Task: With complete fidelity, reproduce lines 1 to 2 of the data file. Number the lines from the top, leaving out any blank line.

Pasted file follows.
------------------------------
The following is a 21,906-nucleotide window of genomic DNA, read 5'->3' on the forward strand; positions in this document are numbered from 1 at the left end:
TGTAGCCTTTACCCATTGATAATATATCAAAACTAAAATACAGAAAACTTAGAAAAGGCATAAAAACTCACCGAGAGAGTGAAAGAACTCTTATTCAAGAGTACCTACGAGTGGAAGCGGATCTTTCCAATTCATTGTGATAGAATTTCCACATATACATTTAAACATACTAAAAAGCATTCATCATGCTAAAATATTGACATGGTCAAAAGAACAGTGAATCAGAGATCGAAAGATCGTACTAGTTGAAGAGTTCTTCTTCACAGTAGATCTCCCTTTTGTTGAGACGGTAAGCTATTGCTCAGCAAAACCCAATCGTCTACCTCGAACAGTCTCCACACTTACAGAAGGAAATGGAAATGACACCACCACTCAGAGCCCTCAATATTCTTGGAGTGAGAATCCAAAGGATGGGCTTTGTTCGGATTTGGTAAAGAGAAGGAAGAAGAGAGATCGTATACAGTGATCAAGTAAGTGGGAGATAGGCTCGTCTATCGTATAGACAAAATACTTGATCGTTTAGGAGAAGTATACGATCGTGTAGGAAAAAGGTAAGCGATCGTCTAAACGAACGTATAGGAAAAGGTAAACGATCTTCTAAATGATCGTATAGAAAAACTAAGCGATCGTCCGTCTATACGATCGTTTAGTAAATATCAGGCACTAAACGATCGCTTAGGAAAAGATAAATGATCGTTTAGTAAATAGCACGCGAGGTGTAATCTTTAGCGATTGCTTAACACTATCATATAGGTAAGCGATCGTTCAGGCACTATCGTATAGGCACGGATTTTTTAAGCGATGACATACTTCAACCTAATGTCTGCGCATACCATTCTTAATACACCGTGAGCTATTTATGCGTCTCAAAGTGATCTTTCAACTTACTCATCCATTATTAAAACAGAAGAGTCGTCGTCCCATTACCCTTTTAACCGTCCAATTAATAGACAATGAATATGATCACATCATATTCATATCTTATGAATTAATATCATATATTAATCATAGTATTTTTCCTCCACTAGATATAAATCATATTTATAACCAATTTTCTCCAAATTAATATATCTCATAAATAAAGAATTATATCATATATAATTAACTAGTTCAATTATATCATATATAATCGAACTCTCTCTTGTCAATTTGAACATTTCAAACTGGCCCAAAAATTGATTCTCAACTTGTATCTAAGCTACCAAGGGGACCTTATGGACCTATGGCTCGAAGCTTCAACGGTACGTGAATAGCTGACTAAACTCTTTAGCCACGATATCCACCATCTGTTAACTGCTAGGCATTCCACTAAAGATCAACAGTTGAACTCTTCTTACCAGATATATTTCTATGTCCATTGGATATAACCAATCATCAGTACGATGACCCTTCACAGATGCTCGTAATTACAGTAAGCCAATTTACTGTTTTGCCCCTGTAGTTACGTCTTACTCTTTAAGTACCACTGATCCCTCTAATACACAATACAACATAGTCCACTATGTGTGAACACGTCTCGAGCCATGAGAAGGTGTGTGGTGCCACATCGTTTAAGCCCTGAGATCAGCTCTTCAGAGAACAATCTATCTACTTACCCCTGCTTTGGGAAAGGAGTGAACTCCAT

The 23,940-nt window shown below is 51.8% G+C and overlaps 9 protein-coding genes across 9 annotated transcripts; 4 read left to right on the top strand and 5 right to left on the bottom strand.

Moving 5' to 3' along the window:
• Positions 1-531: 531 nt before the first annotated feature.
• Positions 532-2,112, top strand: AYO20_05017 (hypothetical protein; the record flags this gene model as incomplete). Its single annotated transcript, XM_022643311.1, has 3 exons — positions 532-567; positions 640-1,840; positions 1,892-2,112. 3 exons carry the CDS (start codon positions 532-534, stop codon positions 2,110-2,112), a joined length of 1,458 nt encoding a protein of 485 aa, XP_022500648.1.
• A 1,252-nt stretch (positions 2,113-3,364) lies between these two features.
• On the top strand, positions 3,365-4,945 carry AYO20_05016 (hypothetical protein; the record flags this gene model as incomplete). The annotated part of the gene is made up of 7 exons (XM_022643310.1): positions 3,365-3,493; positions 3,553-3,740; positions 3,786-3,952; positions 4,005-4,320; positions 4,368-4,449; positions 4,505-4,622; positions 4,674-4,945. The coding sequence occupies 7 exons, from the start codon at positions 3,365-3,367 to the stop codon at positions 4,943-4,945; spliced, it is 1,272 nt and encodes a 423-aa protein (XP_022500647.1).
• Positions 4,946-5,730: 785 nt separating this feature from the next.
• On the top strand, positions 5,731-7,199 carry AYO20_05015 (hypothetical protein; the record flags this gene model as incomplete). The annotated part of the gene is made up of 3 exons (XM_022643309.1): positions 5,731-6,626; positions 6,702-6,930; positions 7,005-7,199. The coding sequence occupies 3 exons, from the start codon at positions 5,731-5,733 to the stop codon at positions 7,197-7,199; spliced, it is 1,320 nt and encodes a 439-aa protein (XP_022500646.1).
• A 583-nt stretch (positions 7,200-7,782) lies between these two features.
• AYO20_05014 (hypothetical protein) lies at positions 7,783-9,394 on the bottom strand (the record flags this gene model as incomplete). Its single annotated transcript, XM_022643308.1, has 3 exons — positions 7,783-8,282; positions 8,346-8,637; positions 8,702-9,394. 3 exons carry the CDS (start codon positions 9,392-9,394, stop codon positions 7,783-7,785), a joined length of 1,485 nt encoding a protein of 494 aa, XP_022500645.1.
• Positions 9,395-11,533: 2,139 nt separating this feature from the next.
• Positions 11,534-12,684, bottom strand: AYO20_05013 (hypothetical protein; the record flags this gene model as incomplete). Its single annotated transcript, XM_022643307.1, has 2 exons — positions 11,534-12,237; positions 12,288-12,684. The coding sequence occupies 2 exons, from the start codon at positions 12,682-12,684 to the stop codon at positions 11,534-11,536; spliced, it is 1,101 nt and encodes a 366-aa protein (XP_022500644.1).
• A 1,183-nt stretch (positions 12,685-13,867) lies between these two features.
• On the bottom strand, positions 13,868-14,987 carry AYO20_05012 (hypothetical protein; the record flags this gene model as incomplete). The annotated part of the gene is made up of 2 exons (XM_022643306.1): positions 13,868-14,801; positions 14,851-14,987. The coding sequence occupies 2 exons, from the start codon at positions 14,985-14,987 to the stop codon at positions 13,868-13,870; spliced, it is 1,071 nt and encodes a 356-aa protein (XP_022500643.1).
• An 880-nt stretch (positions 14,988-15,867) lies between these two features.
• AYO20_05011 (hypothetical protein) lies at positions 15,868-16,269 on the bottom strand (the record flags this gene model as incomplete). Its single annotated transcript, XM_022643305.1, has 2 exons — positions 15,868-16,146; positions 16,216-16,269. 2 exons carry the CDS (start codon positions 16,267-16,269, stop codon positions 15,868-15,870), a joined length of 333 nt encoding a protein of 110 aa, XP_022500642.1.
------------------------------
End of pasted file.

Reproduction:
The following is a 21,906-nucleotide window of genomic DNA, read 5'->3' on the forward strand; positions in this document are numbered from 1 at the left end:
TGTAGCCTTTACCCATTGATAATATATCAAAACTAAAATACAGAAAACTTAGAAAAGGCATAAAAACTCACCGAGAGAGTGAAAGAACTCTTATTCAAGAGTACCTACGAGTGGAAGCGGATCTTTCCAATTCATTGTGATAGAATTTCCACATATACATTTAAACATACTAAAAAGCATTCATCATGCTAAAATATTGACATGGTCAAAAGAACAGTGAATCAGAGATCGAAAGATCGTACTAGTTGAAGAGTTCTTCTTCACAGTAGATCTCCCTTTTGTTGAGACGGTAAGCTATTGCTCAGCAAAACCCAATCGTCTACCTCGAACAGTCTCCACACTTACAGAAGGAAATGGAAATGACACCACCACTCAGAGCCCTCAATATTCTTGGAGTGAGAATCCAAAGGATGGGCTTTGTTCGGATTTGGTAAAGAGAAGGAAGAAGAGAGATCGTATACAGTGATCAAGTAAGTGGGAGATAGGCTCGTCTATCGTATAGACAAAATACTTGATCGTTTAGGAGAAGTATACGATCGTGTAGGAAAAAGGTAAGCGATCGTCTAAACGAACGTATAGGAAAAGGTAAACGATCTTCTAAATGATCGTATAGAAAAACTAAGCGATCGTCCGTCTATACGATCGTTTAGTAAATATCAGGCACTAAACGATCGCTTAGGAAAAGATAAATGATCGTTTAGTAAATAGCACGCGAGGTGTAATCTTTAGCGATTGCTTAACACTATCATATAGGTAAGCGATCGTTCAGGCACTATCGTATAGGCACGGATTTTTTAAGCGATGACATACTTCAACCTAATGTCTGCGCATACCATTCTTAATACACCGTGAGCTATTTATGCGTCTCAAAGTGATCTTTCAACTTACTCATCCATTATTAAAACAGAAGAGTCGTCGTCCCATTACCCTTTTAACCGTCCAATTAATAGACAATGAATATGATCACATCATATTCATATCTTATGAATTAATATCATATATTAATCATAGTATTTTTCCTCCACTAGATATAAATCATATTTATAACCAATTTTCTCCAAATTAATATATCTCATAAATAAAGAATTATATCATATATAATTAACTAGTTCAATTATATCATATATAATCGAACTCTCTCTTGTCAATTTGAACATTTCAAACTGGCCCAAAAATTGATTCTCAACTTGTATCTAAGCTACCAAGGGGACCTTATGGACCTATGGCTCGAAGCTTCAACGGTACGTGAATAGCTGACTAAACTCTTTAGCCACGATATCCACCATCTGTTAACTGCTAGGCATTCCACTAAAGATCAACAGTTGAACTCTTCTTACCAGATATATTTCTATGTCCATTGGATATAACCAATCATCAGTACGATGACCCTTCACAGATGCTCGTAATTACAGTAAGCCAATTTACTGTTTTGCCCCTGTAGTTACGTCTTACTCTTTAAGTACCACTGATCCCTCTAATACACAATACAACATAGTCCACTATGTGTGAACACGTCTCGAGCCATGAGAAGGTGTGTGGTGCCACATCGTTTAAGCCCTGAGATCAGCTCTTCAGAGAACAATCTATCTACTTACCCCTGCTTTGGGAAAGGAGTGAACTCCAT